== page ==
Yes, Father. They are sent by God, Gytha said timidly, to punish us. Punish us for what? For our sins, Gytha said, making the sign of the cross. You think they want our land?
I asked. Which is how I was named. He is almost eleven, my father said, and he must learn to fight. He would be better served by continuing his lessons, she said.
That was in the year , and it was the first time I ever went to war. And I have never ceased. You will not fight in the shield wall, my father said. No, Father. I asked nervously. Servant of the Crown. Paul J Bennett. Princes Gate. Mark Ellis. Wild Justice. Scourge of Wolves. The Abbot's Tale: A Novel. Shout at the Devil. Invictus Eagles of the Empire Simon Scarrow.
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David Baldacci. Passage at Arms. The Burning Shore. Cold Blood. Fools and Mortals. Bernard Cornwell. The Saxon Tales Collection: Books Warriors of the Storm. Sharpe's Havoc. Sharpe's Gold. Enemy of God. The Rite. Matt Baglio. The Sharpe Collection: The Winter King. A Crowning Mercy. I understand all the author was trying to convey! I think this author is brilliant in the way he writes a story. I loved learning some of the history, even though some of the characters are fictional, it's still a wonderfully told story!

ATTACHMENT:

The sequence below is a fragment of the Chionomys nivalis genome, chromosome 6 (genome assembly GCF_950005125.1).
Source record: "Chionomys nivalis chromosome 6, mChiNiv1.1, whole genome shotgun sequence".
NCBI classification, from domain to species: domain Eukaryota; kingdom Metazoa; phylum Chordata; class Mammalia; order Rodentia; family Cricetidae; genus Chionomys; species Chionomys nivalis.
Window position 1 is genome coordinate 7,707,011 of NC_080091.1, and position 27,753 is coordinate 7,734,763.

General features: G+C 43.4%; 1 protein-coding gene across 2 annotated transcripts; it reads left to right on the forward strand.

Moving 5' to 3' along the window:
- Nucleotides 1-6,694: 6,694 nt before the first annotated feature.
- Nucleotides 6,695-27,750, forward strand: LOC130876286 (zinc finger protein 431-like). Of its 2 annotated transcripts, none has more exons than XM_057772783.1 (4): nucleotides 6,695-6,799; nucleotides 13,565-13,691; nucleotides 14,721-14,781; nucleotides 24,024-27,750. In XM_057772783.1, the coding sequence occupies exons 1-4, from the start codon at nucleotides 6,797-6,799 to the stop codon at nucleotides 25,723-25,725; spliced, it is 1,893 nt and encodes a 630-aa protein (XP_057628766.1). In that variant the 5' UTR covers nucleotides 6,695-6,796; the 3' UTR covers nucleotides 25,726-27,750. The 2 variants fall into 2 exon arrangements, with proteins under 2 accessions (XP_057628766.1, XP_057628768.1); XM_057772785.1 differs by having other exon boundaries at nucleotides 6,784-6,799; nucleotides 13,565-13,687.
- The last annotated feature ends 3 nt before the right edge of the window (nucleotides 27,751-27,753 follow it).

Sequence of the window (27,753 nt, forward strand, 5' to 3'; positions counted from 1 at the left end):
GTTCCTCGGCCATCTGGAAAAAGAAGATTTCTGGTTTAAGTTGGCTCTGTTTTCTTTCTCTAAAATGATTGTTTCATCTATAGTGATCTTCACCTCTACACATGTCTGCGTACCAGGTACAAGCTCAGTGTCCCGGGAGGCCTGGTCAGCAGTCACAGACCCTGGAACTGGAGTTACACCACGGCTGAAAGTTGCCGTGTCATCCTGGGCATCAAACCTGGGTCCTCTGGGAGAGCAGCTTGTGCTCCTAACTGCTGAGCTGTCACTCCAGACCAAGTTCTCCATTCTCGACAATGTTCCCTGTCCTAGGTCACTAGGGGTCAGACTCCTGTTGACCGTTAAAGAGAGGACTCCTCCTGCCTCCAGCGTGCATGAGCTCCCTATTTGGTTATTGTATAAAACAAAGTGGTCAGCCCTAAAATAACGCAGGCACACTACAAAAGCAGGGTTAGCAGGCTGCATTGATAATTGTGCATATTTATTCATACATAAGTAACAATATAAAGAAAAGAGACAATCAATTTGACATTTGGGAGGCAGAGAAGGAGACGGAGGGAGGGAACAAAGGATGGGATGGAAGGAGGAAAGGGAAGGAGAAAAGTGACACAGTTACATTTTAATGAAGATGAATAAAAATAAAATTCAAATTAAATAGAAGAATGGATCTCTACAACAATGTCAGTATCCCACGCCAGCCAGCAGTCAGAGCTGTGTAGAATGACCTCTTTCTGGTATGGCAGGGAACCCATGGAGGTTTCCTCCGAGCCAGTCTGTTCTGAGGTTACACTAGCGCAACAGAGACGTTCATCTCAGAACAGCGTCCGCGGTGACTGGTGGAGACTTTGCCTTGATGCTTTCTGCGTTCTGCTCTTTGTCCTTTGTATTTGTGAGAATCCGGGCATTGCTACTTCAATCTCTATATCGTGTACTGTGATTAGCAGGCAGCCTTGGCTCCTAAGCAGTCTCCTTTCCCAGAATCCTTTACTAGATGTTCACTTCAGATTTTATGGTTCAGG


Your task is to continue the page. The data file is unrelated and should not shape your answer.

This only makes me want to read more into the history that is factual in the book.. When Uhtred was ten-years-old, the Danes came and attacked England. Uhtred and his family had a fortress in Begganburg. The Danes took some places around Uhtred's home. Then some peeps and Uhtred's father all got together to duke it out with the Danes at a place called Eoferwic and things didn't go so good for the Saxons.
Uhtred lost his father that day and was taken by the Danes, Uhtred was made a son of Ragnar the Fearless for his heroic effort in trying to attack Ragnar. He was so unlike Uhtred's real father who seemed to be a cranky, non-caring father. I liked him so much more than I had liked my father. I should, by rights, be dead, yet Ragnar had saved me and Ragnar spoiled me and he treated me like a son, and he called me a Dane.
He seemed to know what to do and say from a small child. There is a female character in the book I loved, her name is Brida. She wasn't a Dane either, but she lived with them and grew up with Uhtred. They were best friends, warriors, lovers. She is fierce in the book and I like her!